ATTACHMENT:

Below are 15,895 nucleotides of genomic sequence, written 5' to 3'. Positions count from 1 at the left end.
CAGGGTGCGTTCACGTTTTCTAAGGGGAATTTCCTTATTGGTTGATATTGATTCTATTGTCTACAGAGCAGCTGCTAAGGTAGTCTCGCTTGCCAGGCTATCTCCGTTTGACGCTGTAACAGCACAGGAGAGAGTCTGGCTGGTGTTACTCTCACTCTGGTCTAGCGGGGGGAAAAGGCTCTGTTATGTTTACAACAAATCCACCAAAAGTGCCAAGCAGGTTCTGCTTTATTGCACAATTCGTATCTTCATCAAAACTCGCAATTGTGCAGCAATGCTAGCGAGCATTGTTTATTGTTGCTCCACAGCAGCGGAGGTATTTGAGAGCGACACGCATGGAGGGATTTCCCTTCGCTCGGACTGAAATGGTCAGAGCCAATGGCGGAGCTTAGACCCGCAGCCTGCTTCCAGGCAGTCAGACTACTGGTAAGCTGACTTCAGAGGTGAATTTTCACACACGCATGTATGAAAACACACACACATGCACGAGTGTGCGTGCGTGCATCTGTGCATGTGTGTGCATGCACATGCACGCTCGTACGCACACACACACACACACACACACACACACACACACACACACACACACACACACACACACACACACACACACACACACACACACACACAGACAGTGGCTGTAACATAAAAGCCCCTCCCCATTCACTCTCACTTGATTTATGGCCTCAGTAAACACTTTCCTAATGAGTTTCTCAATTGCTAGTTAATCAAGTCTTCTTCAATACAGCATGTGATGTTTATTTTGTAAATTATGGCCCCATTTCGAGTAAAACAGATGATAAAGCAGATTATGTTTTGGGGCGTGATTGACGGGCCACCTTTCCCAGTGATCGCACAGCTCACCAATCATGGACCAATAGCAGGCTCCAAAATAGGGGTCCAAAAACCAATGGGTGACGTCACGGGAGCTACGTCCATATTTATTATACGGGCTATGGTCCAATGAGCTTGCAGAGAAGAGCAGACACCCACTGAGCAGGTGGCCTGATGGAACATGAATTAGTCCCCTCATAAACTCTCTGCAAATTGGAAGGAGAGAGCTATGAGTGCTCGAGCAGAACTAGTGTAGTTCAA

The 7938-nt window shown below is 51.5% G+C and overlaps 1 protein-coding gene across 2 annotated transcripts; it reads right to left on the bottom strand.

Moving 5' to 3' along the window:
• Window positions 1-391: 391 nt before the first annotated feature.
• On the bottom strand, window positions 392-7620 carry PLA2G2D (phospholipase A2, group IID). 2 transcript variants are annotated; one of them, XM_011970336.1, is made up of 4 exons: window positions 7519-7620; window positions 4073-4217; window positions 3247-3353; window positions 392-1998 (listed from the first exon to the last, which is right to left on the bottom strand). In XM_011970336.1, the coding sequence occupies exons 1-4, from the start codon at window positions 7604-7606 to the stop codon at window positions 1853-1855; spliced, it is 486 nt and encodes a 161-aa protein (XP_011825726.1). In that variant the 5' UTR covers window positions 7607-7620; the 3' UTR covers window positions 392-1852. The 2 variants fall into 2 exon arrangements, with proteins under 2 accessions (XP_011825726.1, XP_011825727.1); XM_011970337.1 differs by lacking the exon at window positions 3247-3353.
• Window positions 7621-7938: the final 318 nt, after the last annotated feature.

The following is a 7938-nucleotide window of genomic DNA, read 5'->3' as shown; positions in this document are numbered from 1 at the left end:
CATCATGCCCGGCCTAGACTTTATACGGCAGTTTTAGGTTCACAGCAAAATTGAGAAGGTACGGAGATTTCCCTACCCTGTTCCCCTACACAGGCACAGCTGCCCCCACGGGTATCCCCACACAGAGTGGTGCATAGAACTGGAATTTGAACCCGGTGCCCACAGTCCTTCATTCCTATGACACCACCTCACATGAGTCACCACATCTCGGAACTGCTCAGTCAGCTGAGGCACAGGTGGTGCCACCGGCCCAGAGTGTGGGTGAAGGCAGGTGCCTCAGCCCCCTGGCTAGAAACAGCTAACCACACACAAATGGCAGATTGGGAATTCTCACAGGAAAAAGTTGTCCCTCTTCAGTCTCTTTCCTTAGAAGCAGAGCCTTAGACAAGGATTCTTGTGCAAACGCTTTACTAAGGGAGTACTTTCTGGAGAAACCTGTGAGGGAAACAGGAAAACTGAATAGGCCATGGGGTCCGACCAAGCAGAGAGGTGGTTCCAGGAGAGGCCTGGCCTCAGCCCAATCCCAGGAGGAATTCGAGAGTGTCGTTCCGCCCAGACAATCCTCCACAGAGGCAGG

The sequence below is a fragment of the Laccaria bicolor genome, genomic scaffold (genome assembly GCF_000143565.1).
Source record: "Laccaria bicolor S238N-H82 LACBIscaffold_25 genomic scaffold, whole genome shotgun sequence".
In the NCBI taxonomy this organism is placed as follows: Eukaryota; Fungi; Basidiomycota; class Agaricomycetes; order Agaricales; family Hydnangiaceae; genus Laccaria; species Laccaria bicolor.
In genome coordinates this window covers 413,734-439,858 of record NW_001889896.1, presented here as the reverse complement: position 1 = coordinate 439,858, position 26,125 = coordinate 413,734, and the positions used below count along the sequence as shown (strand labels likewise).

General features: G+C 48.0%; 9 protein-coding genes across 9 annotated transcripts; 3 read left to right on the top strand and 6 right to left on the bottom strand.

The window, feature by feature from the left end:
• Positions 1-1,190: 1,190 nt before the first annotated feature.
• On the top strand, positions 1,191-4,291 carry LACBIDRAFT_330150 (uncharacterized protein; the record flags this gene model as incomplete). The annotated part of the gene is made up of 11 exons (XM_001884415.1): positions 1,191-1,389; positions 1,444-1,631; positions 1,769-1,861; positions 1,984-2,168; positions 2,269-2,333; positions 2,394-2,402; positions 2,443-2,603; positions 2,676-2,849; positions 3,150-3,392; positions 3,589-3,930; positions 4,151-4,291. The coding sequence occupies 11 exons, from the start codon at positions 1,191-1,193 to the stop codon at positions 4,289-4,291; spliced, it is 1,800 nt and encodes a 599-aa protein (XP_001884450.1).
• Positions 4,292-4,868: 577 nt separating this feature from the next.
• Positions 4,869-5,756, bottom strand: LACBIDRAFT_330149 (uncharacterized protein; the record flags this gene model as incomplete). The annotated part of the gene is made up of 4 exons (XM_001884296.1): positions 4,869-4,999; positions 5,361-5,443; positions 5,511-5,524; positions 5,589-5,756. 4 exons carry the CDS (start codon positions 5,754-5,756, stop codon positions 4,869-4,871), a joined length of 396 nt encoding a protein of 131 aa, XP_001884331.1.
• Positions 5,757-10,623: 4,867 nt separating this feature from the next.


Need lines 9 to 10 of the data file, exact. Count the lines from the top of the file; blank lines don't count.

CATCATGCCCGGCCTAGACTTTATACGGCAGTTTTAGGTTCACAGCAAAATTGAGAAGGTACGGAGATTTCCCTACCCTGTTCCCCTACACAGGCACAGCTGCCCCCACGGGTATCCCCACACAGAGTGGTGCATAGAACTGGAATTTGAACCCGGTGCCCACAGTCCTTCATTCCTATGACACCACCTCACATGAGTCACCACATCTCGGAACTGCTCAGTCAGCTGAGGCACAGGTGGTGCCACCGGCCCAGAGTGTGGGTGAAGGCAGGTGCCTCAGCCCCCTGGCTAGAAACAGCTAACCACACACAAATGGCAGATTGGGAATTCTCACAGGAAAAAGTTGTCCCTCTTCAGTCTCTTTCCTTAGAAGCAGAGCCTTAGACAAGGATTCTTGTGCAAACGCTTTACTAAGGGAGTACTTTCTGGAGAAACCTGTGAGGGAAACAGGAAAACTGAATAGGCCATGGGGTCCGACCAAGCAGAGAGGTGGTTCCAGGAGAGGCCTGGCCTCAGCCCAATCCCAGGAGGAATTCGAGAGTGTCGTTCCGCCCAGACAATCCTCCACAGAGGCAGG

The sequence below is a fragment of the Laccaria bicolor genome, genomic scaffold (genome assembly GCF_000143565.1).